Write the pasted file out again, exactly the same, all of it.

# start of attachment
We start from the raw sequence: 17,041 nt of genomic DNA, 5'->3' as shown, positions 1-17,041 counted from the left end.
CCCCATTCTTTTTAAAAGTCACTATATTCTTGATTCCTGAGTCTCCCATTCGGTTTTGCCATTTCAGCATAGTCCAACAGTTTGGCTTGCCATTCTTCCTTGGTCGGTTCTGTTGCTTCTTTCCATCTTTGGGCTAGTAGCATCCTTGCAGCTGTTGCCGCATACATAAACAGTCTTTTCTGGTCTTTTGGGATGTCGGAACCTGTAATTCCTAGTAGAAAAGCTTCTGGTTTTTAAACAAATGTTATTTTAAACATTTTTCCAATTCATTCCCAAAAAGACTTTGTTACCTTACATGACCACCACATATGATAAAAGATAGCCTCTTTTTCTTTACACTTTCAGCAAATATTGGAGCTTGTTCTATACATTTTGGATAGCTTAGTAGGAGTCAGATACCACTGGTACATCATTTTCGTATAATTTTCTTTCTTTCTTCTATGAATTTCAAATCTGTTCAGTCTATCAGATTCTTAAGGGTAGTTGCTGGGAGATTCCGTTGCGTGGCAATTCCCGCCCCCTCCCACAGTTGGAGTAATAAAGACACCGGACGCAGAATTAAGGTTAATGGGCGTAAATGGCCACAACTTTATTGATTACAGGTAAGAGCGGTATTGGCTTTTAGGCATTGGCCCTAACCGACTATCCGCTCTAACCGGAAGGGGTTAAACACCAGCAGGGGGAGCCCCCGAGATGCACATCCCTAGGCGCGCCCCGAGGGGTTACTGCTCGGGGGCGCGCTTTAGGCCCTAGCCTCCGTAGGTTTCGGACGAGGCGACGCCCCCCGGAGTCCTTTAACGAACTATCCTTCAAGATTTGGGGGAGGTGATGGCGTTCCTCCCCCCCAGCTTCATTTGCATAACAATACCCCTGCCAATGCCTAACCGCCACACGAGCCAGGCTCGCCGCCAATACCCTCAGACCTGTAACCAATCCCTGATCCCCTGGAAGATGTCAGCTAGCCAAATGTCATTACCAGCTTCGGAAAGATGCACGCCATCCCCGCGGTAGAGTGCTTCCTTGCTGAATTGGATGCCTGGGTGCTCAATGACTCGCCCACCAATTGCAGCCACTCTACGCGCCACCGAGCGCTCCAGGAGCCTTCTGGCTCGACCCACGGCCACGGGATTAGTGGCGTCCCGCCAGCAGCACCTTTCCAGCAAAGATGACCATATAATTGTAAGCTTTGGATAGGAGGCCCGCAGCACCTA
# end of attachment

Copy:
We start from the raw sequence: 17,041 nt of genomic DNA, 5'->3' as shown, positions 1-17,041 counted from the left end.
CCCCATTCTTTTTAAAAGTCACTATATTCTTGATTCCTGAGTCTCCCATTCGGTTTTGCCATTTCAGCATAGTCCAACAGTTTGGCTTGCCATTCTTCCTTGGTCGGTTCTGTTGCTTCTTTCCATCTTTGGGCTAGTAGCATCCTTGCAGCTGTTGCCGCATACATAAACAGTCTTTTCTGGTCTTTTGGGATGTCGGAACCTGTAATTCCTAGTAGAAAAGCTTCTGGTTTTTAAACAAATGTTATTTTAAACATTTTTCCAATTCATTCCCAAAAAGACTTTGTTACCTTACATGACCACCACATATGATAAAAGATAGCCTCTTTTTCTTTACACTTTCAGCAAATATTGGAGCTTGTTCTATACATTTTGGATAGCTTAGTAGGAGTCAGATACCACTGGTACATCATTTTCGTATAATTTTCTTTCTTTCTTCTATGAATTTCAAATCTGTTCAGTCTATCAGATTCTTAAGGGTAGTTGCTGGGAGATTCCGTTGCGTGGCAATTCCCGCCCCCTCCCACAGTTGGAGTAATAAAGACACCGGACGCAGAATTAAGGTTAATGGGCGTAAATGGCCACAACTTTATTGATTACAGGTAAGAGCGGTATTGGCTTTTAGGCATTGGCCCTAACCGACTATCCGCTCTAACCGGAAGGGGTTAAACACCAGCAGGGGGAGCCCCCGAGATGCACATCCCTAGGCGCGCCCCGAGGGGTTACTGCTCGGGGGCGCGCTTTAGGCCCTAGCCTCCGTAGGTTTCGGACGAGGCGACGCCCCCCGGAGTCCTTTAACGAACTATCCTTCAAGATTTGGGGGAGGTGATGGCGTTCCTCCCCCCCAGCTTCATTTGCATAACAATACCCCTGCCAATGCCTAACCGCCACACGAGCCAGGCTCGCCGCCAATACCCTCAGACCTGTAACCAATCCCTGATCCCCTGGAAGATGTCAGCTAGCCAAATGTCATTACCAGCTTCGGAAAGATGCACGCCATCCCCGCGGTAGAGTGCTTCCTTGCTGAATTGGATGCCTGGGTGCTCAATGACTCGCCCACCAATTGCAGCCACTCTACGCGCCACCGAGCGCTCCAGGAGCCTTCTGGCTCGACCCACGGCCACGGGATTAGTGGCGTCCCGCCAGCAGCACCTTTCCAGCAAAGATGACCATATAATTGTAAGCTTTGGATAGGAGGCCCGCAGCACCTA